"He's really a symbol of what we can do, what we can aspire to, and hope, and oh my goodness, motivation in buckets," exclaims Cannon.

Cannon says scientists are trying to introduce the HIV-resistant mutation into a person's own bone marrow, making it HIV-resistant.  That would eliminate the risks involved with receiving a transplant from a foreign donor.

Cannon's own HIV research involves a special type of mice.  

"We can do a transplant of human bone marrow into these mice and they will grow us a little human immune system.  We can then infect the mice with HIV, and importantly, we can cure the mice of HIV," explains Cannon.  "So, in the mice, we were able to show that we have the tools now to cure them of HIV, and so we're now trying to translate that into the much bigger mammal, the human being."

You May Like

Wikipedia Proves Useful for Tracking Flu

Technique gave better results than Center for Disease Control (CDC) and Google’s Flu Trends More

Turkish Law Gives Spy Agency Controversial Powers

Parliament approves legislation to bolster powers of intelligence service, which government claims is necessary to modernize and deal with new threats Turkey faces More

Video Face of American Farmer Changing

Average American farmer is now 58 years old, and farmers 65 and older are the fastest growing segment of the population More

Featured Videos

Your JavaScript is turned off or you have an old version of Adobe's Flash Player. Get the latest Flash player.
Face of American Farmer is Changingi
X
Mike Osborne
April 18, 2014
The average American farmer is now 58 years old, and farmers 65 and older are the fastest growing segment of the population. It’s a troubling trend signaling big changes ahead for American agriculture as aging farmers retire. Reporter Mike Osborne says a new report from the U.S. Census Bureau is suggesting what some of those changes might look like... and why they might not be so troubling.
Video

Video Face of American Farmer is Changing

The average American farmer is now 58 years old, and farmers 65 and older are the fastest growing segment of the population. It’s a troubling trend signaling big changes ahead for American agriculture as aging farmers retire. Reporter Mike Osborne says a new report from the U.S. Census Bureau is suggesting what some of those changes might look like... and why they might not be so troubling.
Video

Video Donetsk Governor: Ukraine Military Assault 'Delicate But Necessary'

Around a dozen state buildings in eastern Ukraine remain in the hands of pro-Russian protesters who are demanding a referendum on self-rule. The governor of the whole Donetsk region is among those forced out by the protesters. He spoke to VOA's Henry Ridgwell from his temporary new office in Donetsk city.
Video

Video Drones May Soon Send Data From High Seas

Drones are usually associated with unmanned flying vehicles, but autonomous watercraft are also becoming useful tools for jobs ranging from scientific exploration to law enforcement to searching for a missing airliner in the Indian Ocean. VOA’s George Putic reports on sea-faring drones.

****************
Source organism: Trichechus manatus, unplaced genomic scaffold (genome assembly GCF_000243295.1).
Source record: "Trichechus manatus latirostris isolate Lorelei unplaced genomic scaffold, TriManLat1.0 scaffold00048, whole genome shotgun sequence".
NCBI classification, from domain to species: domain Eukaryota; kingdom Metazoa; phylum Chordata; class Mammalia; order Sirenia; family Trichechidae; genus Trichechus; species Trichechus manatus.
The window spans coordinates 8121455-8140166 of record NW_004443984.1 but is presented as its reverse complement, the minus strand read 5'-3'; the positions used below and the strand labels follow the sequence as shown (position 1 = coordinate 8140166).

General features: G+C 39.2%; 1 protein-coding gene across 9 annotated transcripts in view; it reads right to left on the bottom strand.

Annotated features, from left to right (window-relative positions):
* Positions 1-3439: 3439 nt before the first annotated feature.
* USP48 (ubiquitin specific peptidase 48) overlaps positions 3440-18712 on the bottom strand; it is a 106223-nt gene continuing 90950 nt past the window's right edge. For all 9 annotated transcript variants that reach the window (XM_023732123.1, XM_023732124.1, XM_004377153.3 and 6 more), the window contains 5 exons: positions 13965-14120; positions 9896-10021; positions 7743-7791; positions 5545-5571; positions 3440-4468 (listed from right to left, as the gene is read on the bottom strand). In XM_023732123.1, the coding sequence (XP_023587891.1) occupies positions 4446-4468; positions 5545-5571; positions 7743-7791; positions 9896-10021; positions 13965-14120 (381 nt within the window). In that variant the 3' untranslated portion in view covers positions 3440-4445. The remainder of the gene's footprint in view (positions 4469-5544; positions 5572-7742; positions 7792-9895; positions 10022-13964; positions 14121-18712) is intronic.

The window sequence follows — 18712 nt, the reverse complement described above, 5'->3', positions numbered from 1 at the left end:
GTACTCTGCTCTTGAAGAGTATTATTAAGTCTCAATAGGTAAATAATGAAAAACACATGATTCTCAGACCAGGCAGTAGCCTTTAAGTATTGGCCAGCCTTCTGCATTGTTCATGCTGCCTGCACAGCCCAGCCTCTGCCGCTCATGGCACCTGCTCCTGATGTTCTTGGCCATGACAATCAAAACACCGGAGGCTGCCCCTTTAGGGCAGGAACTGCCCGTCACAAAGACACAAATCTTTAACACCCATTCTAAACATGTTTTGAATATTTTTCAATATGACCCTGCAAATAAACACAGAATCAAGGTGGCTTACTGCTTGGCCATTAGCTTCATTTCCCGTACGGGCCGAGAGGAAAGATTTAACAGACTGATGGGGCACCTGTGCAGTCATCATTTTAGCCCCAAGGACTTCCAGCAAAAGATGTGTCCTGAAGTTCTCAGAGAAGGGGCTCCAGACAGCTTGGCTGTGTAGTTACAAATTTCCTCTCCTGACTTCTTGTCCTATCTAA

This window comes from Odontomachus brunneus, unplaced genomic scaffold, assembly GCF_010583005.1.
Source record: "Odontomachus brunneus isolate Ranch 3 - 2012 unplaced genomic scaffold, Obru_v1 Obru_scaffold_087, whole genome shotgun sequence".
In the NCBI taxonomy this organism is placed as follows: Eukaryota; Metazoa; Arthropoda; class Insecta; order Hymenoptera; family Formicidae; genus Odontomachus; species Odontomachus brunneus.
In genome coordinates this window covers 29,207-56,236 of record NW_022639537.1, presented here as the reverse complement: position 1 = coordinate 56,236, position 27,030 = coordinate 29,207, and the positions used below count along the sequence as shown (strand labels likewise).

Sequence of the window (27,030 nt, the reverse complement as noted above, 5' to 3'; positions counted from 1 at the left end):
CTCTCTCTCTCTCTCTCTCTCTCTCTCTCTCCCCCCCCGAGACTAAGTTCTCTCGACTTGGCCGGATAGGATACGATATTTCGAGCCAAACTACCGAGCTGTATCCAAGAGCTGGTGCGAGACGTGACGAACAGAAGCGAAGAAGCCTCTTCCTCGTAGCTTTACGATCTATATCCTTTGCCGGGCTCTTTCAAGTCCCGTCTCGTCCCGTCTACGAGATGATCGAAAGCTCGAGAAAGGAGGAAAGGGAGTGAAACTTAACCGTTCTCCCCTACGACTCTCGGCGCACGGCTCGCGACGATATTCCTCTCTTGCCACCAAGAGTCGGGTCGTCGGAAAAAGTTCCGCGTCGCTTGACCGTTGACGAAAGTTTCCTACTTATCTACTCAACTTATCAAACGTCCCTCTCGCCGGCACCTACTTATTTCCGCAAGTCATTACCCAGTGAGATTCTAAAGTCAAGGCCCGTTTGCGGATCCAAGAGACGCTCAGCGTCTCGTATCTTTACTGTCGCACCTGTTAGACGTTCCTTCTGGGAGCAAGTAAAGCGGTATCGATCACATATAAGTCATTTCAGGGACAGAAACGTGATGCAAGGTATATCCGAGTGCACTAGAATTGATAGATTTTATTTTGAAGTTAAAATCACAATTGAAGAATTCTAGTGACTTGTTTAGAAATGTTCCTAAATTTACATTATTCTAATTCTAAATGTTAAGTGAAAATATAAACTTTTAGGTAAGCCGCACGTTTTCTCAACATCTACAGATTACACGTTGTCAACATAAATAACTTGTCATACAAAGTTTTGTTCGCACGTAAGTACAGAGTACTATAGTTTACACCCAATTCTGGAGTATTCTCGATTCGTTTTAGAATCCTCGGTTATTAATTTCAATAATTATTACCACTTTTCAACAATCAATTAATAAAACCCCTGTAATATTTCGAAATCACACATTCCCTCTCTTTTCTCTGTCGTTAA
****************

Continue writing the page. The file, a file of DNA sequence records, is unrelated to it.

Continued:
Video

Video New Earth-Size Planet Found

Not too big, not too small. Not too hot, not too cold. A newly discovered planet looks just right for life as we know it, according to an international group of astronomers. VOA’s Steve Baragona has more.
Video

Video Copts in Diaspora Worry About Future in Egypt

Around 10 percent of Egypt’s population belong to the Coptic faith, making them the largest Christian minority in the Middle East. But they have become targets of violence since the revolution three years ago. With elections scheduled for May and the struggle between the Egyptian military and Islamists continuing, many Copts abroad are deeply worried about the future of their ancient church. VOA religion correspondent Jerome Socolovsky visited a Coptic church outside Washington DC.
Video

Video Critics Say Venezuelan Protests Test Limits of Military's Support

During the two months of deadly anti-government protests that have rocked the oil-rich nation of Venezuela, President Nicolas Maduro has accused the opposition of trying to initiate a coup. Though a small number of military officers have been arrested for allegedly plotting against the government, VOA’s Brian Padden reports the leadership of the armed forces continues to support the president, at least for now.
Video

Video More Millenials Unplug to Embrace Board Games

A big new trend in the U.S. toy industry has more consumers switching off their high-tech gadgets to play with classic toys, like board games. This is especially true among the so-called millenial generation - those born in the 1980's and 90's. Elizabeth Lee has more from an unusual café in Los Angeles, where the new trend is popular and business is booming.
Video

Video Google Buys Drone Company

In its latest purchase of high-tech companies, Google has acquired a manufacturer of solar-powered drones that can stay in the air almost indefinitely, relaying broadband Internet connection to remote areas. It is seen as yet another step in the U.S. based Web giant’s bid to bring Internet to the whole world. VOA’s George Putic reports.
AppleAndroid